I’m sitting in Chicago O’Hare waiting for a connecting flight. I don’t know about other people but I enjoy these little breaks. I don’t have a smartphone of any kind so I don’t get messages, TXTs, twits or any such from people. I don’t hook into the local internets because nothing coming through emails could be so important that I need to see it “right now”. Anything that important, call me. To that end, I get the occasional phone call but that’s about it. Nobody knows me so I can travel incognito. This means I can take out my laptop and catch up. Right now I’m going over some research on gender analytics NextStage completed a while ago.
Let me share some of the findings with you. We haven’t published this anywhere yet so you’re getting a preview.
Dimensions of Motherhood
There are two primary dimensions to motherhood (as far as neuromarketing is concerned):
- She brought forth and carried forward (being a woman)
More succinctly, motherhood is all about guiding through change. Mothers guide their children through life from suckling babes to productive citizens and sadly, sometimes beyond. Wives guide their husbands through their different parts of life, from little boy who suddenly got responsibilities to trusted companion and lover whom they’ve made a life with. They guide their peers, they counsel all those around them.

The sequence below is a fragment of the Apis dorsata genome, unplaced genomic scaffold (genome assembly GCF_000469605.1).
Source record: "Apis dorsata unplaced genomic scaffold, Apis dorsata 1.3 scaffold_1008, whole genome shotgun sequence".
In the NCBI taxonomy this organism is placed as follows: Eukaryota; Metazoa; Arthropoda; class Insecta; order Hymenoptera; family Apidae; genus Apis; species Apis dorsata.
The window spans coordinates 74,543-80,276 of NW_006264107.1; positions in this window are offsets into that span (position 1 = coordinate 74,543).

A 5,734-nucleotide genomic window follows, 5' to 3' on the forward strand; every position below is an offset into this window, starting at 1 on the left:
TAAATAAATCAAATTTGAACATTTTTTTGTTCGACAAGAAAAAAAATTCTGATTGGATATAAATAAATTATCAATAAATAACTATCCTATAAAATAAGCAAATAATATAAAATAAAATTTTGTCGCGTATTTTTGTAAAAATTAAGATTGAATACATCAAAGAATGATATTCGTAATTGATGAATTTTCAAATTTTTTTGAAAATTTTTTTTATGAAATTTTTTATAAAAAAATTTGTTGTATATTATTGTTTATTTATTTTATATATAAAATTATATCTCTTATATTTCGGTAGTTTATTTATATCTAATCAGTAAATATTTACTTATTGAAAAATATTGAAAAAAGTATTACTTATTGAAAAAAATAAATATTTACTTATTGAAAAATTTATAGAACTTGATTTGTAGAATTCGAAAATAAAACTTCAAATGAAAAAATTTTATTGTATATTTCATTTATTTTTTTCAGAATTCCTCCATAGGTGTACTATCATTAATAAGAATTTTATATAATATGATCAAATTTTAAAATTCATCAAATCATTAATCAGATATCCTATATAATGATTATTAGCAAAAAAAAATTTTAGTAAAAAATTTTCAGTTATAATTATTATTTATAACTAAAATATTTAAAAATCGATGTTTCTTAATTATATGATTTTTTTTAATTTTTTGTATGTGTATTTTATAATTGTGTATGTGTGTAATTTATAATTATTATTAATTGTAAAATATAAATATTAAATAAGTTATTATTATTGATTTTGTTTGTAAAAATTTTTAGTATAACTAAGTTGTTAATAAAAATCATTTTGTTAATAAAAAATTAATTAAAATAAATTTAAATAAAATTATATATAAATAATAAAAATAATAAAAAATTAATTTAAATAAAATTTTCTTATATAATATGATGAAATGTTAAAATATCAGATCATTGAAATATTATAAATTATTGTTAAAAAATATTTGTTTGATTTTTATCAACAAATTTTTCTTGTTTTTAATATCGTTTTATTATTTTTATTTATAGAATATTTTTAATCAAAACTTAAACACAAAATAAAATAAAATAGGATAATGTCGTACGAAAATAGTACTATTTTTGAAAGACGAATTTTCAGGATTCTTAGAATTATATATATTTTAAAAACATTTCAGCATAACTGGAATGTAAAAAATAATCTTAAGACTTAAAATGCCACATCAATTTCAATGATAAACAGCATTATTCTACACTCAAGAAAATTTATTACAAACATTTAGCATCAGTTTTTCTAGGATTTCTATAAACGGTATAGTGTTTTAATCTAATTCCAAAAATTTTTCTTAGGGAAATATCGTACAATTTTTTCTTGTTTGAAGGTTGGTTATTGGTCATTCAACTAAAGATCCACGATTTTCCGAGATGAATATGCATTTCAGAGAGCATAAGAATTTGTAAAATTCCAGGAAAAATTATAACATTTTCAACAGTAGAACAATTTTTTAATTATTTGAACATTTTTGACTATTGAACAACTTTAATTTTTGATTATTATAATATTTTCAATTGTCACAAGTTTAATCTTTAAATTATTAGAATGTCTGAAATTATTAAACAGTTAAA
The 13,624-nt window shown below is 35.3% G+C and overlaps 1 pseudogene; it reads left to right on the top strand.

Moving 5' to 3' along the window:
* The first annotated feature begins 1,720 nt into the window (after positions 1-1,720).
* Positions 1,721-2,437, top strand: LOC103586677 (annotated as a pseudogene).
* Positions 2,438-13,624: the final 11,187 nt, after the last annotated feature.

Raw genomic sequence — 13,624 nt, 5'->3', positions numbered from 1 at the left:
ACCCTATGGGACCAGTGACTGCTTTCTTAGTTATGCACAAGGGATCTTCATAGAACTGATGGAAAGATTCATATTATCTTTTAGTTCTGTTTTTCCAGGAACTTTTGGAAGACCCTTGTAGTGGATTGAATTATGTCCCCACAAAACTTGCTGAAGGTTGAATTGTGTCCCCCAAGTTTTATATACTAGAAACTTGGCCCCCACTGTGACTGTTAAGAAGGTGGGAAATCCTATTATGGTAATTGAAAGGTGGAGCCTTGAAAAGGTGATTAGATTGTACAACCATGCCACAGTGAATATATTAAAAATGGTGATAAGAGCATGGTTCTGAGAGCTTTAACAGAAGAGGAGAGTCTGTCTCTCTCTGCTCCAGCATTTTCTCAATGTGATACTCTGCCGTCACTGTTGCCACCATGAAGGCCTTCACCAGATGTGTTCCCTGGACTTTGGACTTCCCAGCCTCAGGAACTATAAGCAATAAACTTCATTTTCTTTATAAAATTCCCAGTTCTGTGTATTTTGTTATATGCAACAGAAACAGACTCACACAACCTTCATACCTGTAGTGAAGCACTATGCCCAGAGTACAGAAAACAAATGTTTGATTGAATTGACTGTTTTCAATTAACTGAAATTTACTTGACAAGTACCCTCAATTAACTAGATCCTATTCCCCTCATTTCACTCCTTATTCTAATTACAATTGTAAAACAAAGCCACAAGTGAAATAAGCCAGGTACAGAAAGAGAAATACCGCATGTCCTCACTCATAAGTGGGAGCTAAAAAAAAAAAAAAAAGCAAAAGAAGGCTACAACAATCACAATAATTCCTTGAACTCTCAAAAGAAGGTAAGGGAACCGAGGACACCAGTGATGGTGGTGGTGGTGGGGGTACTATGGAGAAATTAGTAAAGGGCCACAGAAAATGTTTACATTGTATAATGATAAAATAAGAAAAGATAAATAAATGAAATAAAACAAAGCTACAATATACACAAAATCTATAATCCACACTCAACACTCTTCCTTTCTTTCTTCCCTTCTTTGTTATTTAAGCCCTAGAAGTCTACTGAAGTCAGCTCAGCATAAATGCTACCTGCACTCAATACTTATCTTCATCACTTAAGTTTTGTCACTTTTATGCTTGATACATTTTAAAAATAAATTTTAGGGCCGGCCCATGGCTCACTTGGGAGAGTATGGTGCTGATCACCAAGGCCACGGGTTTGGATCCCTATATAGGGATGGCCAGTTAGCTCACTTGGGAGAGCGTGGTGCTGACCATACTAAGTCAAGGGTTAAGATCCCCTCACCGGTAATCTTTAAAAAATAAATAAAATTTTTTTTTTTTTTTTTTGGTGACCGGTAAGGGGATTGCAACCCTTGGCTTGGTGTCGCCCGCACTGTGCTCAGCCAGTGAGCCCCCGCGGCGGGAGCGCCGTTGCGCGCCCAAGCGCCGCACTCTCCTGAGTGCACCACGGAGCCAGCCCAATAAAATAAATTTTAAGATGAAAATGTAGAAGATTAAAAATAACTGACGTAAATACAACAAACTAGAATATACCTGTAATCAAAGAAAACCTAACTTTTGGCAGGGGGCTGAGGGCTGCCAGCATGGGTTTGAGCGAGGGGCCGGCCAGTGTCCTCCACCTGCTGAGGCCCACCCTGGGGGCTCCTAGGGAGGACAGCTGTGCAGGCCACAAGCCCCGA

When you’re a mom, change is where it’s at.
The primary female motivator is community. Moms go a bit further by adding concepts of protector and nurturer. Both of these apply to immediate family, to a large degree their extended family and to a certain degree to their various social networks.
Nurturing is an aspect of transformation. Use the dimensions as aspects of motivation. Mom is an important decision maker and her decisions will be based on whether or not desired changes can be achieved in her various communities.